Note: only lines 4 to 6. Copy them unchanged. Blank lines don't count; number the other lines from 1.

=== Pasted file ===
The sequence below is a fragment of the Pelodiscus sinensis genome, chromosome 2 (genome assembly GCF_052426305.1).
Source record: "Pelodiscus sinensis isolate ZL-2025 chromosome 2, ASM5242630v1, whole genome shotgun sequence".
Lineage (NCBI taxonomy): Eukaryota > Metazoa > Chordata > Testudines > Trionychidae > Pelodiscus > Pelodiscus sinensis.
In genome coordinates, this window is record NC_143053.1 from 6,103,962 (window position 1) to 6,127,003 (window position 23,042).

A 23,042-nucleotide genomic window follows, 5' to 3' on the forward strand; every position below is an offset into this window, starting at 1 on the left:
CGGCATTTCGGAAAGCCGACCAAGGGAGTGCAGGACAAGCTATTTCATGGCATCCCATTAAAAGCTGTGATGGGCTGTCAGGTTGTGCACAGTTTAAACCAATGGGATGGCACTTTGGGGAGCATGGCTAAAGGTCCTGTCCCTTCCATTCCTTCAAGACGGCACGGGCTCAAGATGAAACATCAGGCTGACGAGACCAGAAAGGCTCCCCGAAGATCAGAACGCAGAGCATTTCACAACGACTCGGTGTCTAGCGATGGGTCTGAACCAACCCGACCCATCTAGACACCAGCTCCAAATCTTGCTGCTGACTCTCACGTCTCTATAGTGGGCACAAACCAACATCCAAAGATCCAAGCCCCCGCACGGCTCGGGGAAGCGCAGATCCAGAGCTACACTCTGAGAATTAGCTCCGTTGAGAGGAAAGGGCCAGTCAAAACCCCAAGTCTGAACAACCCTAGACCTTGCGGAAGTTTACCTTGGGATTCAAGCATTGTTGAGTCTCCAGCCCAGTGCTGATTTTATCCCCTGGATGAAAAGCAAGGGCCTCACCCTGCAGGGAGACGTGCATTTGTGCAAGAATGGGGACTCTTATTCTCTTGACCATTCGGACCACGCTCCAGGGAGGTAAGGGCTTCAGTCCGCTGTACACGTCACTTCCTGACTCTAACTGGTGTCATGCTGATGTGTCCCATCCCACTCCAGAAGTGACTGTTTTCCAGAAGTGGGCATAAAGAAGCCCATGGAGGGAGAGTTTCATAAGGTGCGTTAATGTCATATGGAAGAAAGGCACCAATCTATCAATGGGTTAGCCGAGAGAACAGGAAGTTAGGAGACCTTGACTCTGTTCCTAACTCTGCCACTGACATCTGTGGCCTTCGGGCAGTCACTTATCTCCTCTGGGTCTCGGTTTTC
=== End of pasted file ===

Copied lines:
In genome coordinates, this window is record NC_143053.1 from 6,103,962 (window position 1) to 6,127,003 (window position 23,042).

A 23,042-nucleotide genomic window follows, 5' to 3' on the forward strand; every position below is an offset into this window, starting at 1 on the left:
CGGCATTTCGGAAAGCCGACCAAGGGAGTGCAGGACAAGCTATTTCATGGCATCCCATTAAAAGCTGTGATGGGCTGTCAGGTTGTGCACAGTTTAAACCAATGGGATGGCACTTTGGGGAGCATGGCTAAAGGTCCTGTCCCTTCCATTCCTTCAAGACGGCACGGGCTCAAGATGAAACATCAGGCTGACGAGACCAGAAAGGCTCCCCGAAGATCAGAACGCAGAGCATTTCACAACGACTCGGTGTCTAGCGATGGGTCTGAACCAACCCGACCCATCTAGACACCAGCTCCAAATCTTGCTGCTGACTCTCACGTCTCTATAGTGGGCACAAACCAACATCCAAAGATCCAAGCCCCCGCACGGCTCGGGGAAGCGCAGATCCAGAGCTACACTCTGAGAATTAGCTCCGTTGAGAGGAAAGGGCCAGTCAAAACCCCAAGTCTGAACAACCCTAGACCTTGCGGAAGTTTACCTTGGGATTCAAGCATTGTTGAGTCTCCAGCCCAGTGCTGATTTTATCCCCTGGATGAAAAGCAAGGGCCTCACCCTGCAGGGAGACGTGCATTTGTGCAAGAATGGGGACTCTTATTCTCTTGACCATTCGGACCACGCTCCAGGGAGGTAAGGGCTTCAGTCCGCTGTACACGTCACTTCCTGACTCTAACTGGTGTCATGCTGATGTGTCCCATCCCACTCCAGAAGTGACTGTTTTCCAGAAGTGGGCATAAAGAAGCCCATGGAGGGAGAGTTTCATAAGGTGCGTTAATGTCATATGGAAGAAAGGCACCAATCTATCAATGGGTTAGCCGAGAGAACAGGAAGTTAGGAGACCTTGACTCTGTTCCTAACTCTGCCACTGACATCTGTGGCCTTCGGGCAGTCACTTATCTCCTCTGGGTCTCGGTTTTC